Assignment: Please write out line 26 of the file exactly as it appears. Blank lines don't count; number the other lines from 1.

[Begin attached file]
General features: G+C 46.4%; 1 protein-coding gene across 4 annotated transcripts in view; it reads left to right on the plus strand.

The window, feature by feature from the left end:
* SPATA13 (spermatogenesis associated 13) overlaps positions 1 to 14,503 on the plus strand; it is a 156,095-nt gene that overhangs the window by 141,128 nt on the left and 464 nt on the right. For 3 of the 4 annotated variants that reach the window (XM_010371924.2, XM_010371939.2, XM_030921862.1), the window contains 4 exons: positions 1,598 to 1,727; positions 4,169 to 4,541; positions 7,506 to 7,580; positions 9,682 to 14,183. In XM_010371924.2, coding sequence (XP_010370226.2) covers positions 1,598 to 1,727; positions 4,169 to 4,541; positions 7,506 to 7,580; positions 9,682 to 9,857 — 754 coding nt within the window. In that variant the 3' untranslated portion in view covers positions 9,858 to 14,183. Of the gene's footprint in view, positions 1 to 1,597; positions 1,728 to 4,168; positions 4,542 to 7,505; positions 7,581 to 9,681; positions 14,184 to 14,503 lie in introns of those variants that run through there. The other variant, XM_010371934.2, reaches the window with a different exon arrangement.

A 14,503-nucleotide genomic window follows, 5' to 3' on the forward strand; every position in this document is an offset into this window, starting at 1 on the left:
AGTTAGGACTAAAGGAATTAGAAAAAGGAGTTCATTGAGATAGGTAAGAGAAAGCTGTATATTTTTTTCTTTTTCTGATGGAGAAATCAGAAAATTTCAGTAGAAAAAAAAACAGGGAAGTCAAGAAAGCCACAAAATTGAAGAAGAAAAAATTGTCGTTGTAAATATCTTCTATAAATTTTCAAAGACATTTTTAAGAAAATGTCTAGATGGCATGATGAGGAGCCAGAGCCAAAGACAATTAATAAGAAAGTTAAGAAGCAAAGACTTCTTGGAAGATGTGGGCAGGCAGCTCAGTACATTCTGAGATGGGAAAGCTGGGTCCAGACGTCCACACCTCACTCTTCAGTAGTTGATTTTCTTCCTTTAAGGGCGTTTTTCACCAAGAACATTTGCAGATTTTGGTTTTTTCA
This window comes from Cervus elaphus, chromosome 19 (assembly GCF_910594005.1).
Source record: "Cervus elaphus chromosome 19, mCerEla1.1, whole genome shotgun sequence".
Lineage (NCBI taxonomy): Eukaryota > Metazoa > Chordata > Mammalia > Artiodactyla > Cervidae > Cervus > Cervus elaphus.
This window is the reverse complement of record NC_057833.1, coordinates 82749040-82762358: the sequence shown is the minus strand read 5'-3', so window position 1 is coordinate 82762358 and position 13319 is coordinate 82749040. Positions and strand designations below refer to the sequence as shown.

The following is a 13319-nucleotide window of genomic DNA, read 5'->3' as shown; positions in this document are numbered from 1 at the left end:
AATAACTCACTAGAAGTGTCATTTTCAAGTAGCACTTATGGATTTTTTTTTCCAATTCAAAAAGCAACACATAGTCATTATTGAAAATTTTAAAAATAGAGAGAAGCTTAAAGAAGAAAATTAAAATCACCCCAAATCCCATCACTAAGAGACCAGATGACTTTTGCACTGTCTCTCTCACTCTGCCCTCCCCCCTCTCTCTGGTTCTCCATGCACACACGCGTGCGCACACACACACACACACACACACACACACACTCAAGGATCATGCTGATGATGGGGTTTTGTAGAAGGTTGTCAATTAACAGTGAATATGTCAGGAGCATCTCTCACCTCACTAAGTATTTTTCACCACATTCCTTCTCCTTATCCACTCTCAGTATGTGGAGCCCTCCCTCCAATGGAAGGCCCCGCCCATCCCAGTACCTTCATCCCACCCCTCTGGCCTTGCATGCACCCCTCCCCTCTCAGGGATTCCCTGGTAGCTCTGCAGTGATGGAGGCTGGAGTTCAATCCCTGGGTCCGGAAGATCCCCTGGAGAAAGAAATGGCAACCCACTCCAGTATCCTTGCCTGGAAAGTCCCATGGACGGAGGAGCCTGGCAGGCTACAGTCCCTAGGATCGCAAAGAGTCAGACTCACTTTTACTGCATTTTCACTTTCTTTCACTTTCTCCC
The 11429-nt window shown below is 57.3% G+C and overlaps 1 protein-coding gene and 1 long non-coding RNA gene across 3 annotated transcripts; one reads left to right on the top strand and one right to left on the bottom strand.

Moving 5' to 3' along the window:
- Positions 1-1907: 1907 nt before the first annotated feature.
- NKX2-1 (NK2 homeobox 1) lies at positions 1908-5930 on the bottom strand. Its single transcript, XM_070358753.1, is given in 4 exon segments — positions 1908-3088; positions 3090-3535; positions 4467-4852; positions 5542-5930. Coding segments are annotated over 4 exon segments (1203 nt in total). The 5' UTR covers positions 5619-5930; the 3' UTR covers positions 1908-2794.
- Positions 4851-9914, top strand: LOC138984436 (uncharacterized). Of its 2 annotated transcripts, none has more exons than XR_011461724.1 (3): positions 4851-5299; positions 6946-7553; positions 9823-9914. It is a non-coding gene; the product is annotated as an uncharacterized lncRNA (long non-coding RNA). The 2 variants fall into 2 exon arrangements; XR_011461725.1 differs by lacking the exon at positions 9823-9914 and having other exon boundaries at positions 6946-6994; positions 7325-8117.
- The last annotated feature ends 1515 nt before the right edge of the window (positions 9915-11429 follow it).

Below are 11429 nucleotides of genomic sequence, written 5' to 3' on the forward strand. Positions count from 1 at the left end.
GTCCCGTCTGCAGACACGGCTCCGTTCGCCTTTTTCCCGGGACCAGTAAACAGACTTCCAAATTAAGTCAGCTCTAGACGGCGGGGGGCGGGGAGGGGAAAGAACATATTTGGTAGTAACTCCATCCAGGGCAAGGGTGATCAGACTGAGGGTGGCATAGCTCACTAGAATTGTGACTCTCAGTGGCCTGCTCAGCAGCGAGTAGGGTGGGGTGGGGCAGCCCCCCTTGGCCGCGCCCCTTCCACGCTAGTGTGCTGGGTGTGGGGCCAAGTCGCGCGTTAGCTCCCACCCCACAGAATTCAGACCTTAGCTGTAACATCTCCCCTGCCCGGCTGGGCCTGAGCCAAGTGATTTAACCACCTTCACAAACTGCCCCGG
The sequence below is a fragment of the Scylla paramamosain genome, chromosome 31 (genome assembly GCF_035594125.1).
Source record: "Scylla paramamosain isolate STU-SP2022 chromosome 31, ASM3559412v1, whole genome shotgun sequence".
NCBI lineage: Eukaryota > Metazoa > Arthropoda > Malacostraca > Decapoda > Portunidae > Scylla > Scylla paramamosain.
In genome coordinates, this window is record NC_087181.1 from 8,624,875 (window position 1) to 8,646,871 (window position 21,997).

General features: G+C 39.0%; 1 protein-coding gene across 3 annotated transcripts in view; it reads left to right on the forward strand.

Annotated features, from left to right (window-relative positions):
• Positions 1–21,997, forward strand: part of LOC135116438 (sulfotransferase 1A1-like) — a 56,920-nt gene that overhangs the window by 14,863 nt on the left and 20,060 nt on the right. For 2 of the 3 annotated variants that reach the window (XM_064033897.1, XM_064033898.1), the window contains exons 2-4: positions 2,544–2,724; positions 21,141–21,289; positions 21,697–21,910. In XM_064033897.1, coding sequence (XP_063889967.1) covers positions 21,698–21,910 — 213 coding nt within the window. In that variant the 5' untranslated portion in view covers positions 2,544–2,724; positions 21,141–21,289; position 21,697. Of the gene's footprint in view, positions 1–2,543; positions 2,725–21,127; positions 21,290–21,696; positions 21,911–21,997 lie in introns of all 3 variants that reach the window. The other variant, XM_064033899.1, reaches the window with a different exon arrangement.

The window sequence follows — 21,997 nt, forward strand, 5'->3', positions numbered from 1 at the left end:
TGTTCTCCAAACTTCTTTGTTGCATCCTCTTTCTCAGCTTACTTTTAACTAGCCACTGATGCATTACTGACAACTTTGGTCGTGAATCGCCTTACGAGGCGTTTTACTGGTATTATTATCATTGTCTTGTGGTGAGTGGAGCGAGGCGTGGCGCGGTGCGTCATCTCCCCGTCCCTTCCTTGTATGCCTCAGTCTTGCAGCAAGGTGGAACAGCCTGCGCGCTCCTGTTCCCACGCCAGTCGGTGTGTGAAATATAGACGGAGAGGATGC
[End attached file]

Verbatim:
• Positions 1–21,997, forward strand: part of LOC135116438 (sulfotransferase 1A1-like) — a 56,920-nt gene that overhangs the window by 14,863 nt on the left and 20,060 nt on the right. For 2 of the 3 annotated variants that reach the window (XM_064033897.1, XM_064033898.1), the window contains exons 2-4: positions 2,544–2,724; positions 21,141–21,289; positions 21,697–21,910. In XM_064033897.1, coding sequence (XP_063889967.1) covers positions 21,698–21,910 — 213 coding nt within the window. In that variant the 5' untranslated portion in view covers positions 2,544–2,724; positions 21,141–21,289; position 21,697. Of the gene's footprint in view, positions 1–2,543; positions 2,725–21,127; positions 21,290–21,696; positions 21,911–21,997 lie in introns of all 3 variants that reach the window. The other variant, XM_064033899.1, reaches the window with a different exon arrangement.